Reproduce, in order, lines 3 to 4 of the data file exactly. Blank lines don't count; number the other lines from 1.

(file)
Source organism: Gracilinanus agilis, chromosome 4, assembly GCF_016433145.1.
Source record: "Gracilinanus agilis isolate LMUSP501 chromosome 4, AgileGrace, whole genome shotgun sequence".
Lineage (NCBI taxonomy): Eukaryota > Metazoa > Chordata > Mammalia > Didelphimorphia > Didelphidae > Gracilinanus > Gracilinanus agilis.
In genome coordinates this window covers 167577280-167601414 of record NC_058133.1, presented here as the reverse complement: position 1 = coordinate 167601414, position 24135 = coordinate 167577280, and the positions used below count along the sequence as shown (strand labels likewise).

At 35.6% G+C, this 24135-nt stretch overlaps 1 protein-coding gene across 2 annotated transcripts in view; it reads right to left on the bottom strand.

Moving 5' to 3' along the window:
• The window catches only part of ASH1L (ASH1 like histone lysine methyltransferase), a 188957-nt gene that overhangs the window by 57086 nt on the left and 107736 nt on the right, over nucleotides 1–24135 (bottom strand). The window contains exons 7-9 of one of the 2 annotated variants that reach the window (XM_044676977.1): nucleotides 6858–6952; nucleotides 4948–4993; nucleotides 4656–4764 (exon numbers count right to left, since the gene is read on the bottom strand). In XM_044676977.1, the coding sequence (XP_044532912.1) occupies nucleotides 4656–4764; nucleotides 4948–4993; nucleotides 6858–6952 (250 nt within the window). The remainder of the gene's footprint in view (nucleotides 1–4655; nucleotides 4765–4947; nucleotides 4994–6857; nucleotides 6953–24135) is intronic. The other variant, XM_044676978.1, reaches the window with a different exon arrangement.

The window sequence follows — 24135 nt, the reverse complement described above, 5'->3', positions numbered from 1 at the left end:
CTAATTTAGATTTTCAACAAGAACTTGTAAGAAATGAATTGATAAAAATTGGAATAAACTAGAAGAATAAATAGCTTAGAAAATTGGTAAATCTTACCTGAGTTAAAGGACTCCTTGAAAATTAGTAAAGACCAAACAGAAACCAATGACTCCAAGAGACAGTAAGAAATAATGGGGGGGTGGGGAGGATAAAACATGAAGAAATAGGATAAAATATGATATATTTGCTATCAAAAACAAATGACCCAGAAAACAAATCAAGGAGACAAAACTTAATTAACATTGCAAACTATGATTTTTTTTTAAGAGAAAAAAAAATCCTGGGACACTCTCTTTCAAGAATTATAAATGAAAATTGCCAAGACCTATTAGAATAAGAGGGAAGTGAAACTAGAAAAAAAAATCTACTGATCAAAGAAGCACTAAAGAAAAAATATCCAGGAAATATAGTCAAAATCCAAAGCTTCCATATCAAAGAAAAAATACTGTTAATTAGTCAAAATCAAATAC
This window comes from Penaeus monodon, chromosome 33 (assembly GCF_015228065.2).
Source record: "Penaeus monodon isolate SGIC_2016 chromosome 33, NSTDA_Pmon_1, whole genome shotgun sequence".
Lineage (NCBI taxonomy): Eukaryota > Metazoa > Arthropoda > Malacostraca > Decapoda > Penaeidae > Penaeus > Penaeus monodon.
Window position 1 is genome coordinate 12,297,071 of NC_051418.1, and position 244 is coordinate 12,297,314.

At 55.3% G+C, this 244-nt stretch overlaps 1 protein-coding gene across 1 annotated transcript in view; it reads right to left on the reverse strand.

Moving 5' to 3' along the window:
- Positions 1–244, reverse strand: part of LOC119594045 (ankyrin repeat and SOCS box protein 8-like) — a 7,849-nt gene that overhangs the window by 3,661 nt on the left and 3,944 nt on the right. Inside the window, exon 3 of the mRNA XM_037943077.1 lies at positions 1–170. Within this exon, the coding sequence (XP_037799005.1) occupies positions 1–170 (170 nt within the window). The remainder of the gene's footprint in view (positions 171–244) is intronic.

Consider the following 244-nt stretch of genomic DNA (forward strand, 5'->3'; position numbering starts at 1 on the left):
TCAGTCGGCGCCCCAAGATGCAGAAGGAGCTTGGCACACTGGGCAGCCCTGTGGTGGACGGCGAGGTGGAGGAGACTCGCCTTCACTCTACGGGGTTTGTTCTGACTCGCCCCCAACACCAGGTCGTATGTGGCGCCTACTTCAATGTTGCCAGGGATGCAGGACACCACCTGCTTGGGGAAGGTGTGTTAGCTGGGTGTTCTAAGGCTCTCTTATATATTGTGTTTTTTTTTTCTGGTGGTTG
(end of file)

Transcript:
Lineage (NCBI taxonomy): Eukaryota > Metazoa > Chordata > Mammalia > Didelphimorphia > Didelphidae > Gracilinanus > Gracilinanus agilis.
In genome coordinates this window covers 167577280-167601414 of record NC_058133.1, presented here as the reverse complement: position 1 = coordinate 167601414, position 24135 = coordinate 167577280, and the positions used below count along the sequence as shown (strand labels likewise).